• 27. Values of W and b: W can be found using )( 1 )( i m i i i XYW ∑= = α (C) CDAC Mumbai Workshop on Machine Learning b can be found using: 1i = 2 *min*max * )( 1: )( 1: )()( iT Yi iT Yi XWXW b ii =−= + −=
  • 28. What if data is nonlinearly separable? The maximal margin hyperplane can classify only linearly separable data What if the data is linearly (C) CDAC Mumbai Workshop on Machine Learning What if the data is linearly non-separable? Take your data to linearly separable ( higher dimensional space) and use maximal margin hyperplane there!
  • 29. Taking it to higher dimension works! Ex. XOR (C) CDAC Mumbai Workshop on Machine Learning
  • 30. Doing it in higher dimensional space Let be non linear mapping from input space X (original space) to feature space (higher dimensional) F Then our inner (dot) product in higher FX →Φ: )()( , ji XX (C) CDAC Mumbai Workshop on Machine Learning Then our inner (dot) product in higher dimensional space is Now, the problem becomes: )()( , ji XX )(),( )()( ji XX φφ ∑ ∑∑ = == = =≥ −= m i i i i m ji ji ji ji m i i Y mi ts XXYYD 1 )( 1, )()()()( 1 0 ,...,1,0 .. )(,)( 2 1 )(max α α φφαααα α
  • 31. Kernel function: There exist a way to compute inner product in feature space as function of original input points – Its kernel function! Kernel function: (C) CDAC Mumbai Workshop on Machine Learning Kernel function: We need not know to compute )(),(),( zxzxK φφ= ),( zxKφ
  • 32. An example: For n=3, feature mapping is given as : ∑∑= = ∈ n jj n ii T n zxzxzxKei zxzxK Rzxlet 2 )()(),(.. )(),( , φ           31 21 11 xx xx xx xx (C) CDAC Mumbai Workshop on Machine Learning ∑ ∑∑ ∑∑ = = = == = = = n ji jiji n i n j jiji j jj i ii zzxx zzxx zxzxzxKei 1, 1 1 11 ))(( )()(),(..                     = 33 23 13 32 22 12 )( xx xx xx xx xx xx xφ )(),(),( zxzxK φφ=
  • 33. example cont… Here, 31 )(),( 2  =  = = zx zxzxK for T 4 2 2 1 )( 22 12 21 11             =             = xx xx xx xx xφ (C) CDAC Mumbai Workshop on Machine Learning [ ] 121)(),( 11 4 3 21 4 3 2 1 2 == =       =       =      = zxzxK zx zx T T [ ] 121 16 12 12 9 4221)()( 16 12 12 9 )( =             =             = zx z T φφ φ
  • 34. So our SVM for the non-linearly separable data: Optimization problem: ∑∑ == =≥ −= m ji ji ji ji m i i mi ts XXKYYD 1, )()()()( 1 ,...,1,0 .. , 2 1 )(max α αααα α (C) CDAC Mumbai Workshop on Machine Learning Decision function ∑= = =≥ m i i i i Y mi 1 )( 0 ,...,1,0 α α )),(()( 1 )()( ∑= += m i ii i bXXKYSignXF α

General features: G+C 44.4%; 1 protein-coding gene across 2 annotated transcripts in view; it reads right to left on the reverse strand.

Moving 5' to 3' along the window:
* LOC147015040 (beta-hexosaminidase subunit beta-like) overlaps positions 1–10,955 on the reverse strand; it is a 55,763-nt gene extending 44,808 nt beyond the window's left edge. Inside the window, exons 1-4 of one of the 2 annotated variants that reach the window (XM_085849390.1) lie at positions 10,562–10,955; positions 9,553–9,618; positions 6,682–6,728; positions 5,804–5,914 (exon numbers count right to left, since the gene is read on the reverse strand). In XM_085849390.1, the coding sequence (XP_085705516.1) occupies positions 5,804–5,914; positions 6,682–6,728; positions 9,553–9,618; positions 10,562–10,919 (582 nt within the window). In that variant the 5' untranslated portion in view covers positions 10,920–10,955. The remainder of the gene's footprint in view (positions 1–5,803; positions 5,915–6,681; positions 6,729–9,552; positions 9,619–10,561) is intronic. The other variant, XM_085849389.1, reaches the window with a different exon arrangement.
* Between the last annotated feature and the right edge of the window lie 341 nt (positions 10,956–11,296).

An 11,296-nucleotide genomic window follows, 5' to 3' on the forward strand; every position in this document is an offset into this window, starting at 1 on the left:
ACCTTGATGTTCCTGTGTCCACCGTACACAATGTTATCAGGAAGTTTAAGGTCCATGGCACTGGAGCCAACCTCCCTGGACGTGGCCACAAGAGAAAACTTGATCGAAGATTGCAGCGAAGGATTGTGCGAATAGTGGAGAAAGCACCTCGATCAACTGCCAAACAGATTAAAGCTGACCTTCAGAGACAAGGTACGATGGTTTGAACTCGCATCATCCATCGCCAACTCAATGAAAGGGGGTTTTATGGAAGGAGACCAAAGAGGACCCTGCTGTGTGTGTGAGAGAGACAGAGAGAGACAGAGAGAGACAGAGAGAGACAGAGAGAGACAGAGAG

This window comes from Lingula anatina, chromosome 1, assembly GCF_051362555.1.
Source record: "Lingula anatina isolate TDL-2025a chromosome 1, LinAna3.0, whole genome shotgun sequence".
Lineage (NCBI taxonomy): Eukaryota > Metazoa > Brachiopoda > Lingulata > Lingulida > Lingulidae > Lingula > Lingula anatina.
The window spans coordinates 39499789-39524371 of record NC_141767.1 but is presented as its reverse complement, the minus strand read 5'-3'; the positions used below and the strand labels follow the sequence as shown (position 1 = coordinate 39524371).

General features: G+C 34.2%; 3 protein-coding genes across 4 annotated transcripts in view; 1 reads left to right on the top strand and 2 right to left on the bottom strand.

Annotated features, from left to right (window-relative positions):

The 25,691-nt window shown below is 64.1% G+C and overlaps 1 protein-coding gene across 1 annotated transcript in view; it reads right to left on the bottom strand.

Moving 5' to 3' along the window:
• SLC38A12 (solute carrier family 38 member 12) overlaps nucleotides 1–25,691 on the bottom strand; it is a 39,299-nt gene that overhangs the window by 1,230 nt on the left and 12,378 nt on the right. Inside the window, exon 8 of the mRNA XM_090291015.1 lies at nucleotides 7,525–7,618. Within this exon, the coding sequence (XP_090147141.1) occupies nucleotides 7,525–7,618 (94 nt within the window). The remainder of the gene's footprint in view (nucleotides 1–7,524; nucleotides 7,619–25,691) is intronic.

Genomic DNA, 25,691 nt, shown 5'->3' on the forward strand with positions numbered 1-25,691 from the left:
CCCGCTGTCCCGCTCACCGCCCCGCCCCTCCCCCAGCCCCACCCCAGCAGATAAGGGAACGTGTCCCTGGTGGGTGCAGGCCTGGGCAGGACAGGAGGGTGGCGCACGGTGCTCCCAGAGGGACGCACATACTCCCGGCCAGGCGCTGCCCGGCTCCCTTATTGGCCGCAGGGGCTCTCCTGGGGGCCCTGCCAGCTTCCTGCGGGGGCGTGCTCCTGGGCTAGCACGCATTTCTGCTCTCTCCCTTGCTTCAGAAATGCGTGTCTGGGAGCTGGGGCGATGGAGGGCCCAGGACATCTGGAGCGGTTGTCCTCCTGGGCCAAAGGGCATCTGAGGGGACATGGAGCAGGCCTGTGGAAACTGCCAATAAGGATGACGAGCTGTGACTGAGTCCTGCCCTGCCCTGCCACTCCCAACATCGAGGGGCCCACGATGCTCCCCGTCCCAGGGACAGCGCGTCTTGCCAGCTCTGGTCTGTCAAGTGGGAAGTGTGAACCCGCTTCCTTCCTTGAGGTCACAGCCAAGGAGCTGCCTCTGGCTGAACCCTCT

• 35. Some commonly used Kernel functions: Linear: Polynomial of degree d: dT YXYXK )1(),( += YXYXK T =),( (C) CDAC Mumbai Workshop on Machine Learning Polynomial of degree d: Gaussian Radial Basis Function (RBF): Tanh kernel: YXYXK )1(),( += 2 2|||| 2 ),( σ YX eYXK − − = ))(tanh(),( δρ −= YXYXK T
  • 36. Implementations: Some Ready to use available SVM implementations: 1)LIBSVM:A library for SVM by Chih-Chung Chang and chih-Jen Lin (at: http://www.csie.ntu.edu.tw/~cjlin/libsvm/) (C) CDAC Mumbai Workshop on Machine Learning (at: http://www.csie.ntu.edu.tw/~cjlin/libsvm/) 2)SVM light : An implementation in C by Thorsten Joachims (at: http://svmlight.joachims.org/ ) 3)Weka: A Data Mining Software in Java by University of Waikato (at: http://www.cs.waikato.ac.nz/ml/weka/ )
  • 37. Issues: Selecting suitable kernel: Its most of the time trial and error Multiclass classification: One decision function for each class( l1 vs l-1 ) and then finding one with max (C) CDAC Mumbai Workshop on Machine Learning each class( l1 vs l-1 ) and then finding one with max value i.e. if X belongs to class 1, then for this and other (l-1) classes vales of decision functions: 1)( . . 1)( 1)( 2 1 −≤ −≤ +≥ XF XF XF l
  • 38. Cont…. Sensitive to noise: Mislabeled data can badly affect the performance Good performance for the applications like- 1)computational biology and medical applications (protein, cancer classification problems) (C) CDAC Mumbai Workshop on Machine Learning (protein, cancer classification problems) 2)Image classification 3)hand-written character recognition And many others….. Use SVM :High dimensional, linearly separable data (strength), for nonlinearly depends on choice of kernel
  • 39. Conclusion: Support Vector Machines provides very simple method for linear classification. But performance, in case of nonlinearly separable data, largely depends on the choice of kernel! (C) CDAC Mumbai Workshop on Machine Learning data, largely depends on the choice of kernel!
  • 40. References: Nello Cristianini and John Shawe-Taylor (2000)?? An Introduction to Support Vector Machines and Other Kernel-based Learning Methods Cambridge University Press Christopher J.C. Burges (1998)?? A tutorial on Support Vector Machines for pattern recognition Usama Fayyad, editor, Data Mining and Knowledge Discovery, 2, 121-167. Kluwer Academic Publishers, Boston. (C) CDAC Mumbai Workshop on Machine Learning Kluwer Academic Publishers, Boston. Andrew Ng (2007) CSS229 Lecture Notes Stanford Engineering Everywhere, Stanford University . Support Vector Machines <http://www.svms.org > (Accessed 10.11.2008) Wikipedia Kernel-Machines.org<http://www.kernel-machines.org >(Accessed 10.11.2008)
  • 41. Thank You! (C) CDAC Mumbai Workshop on Machine Learning Thank You! prakash@cdacmumbai.in ; pbpimpale@gmail.com

×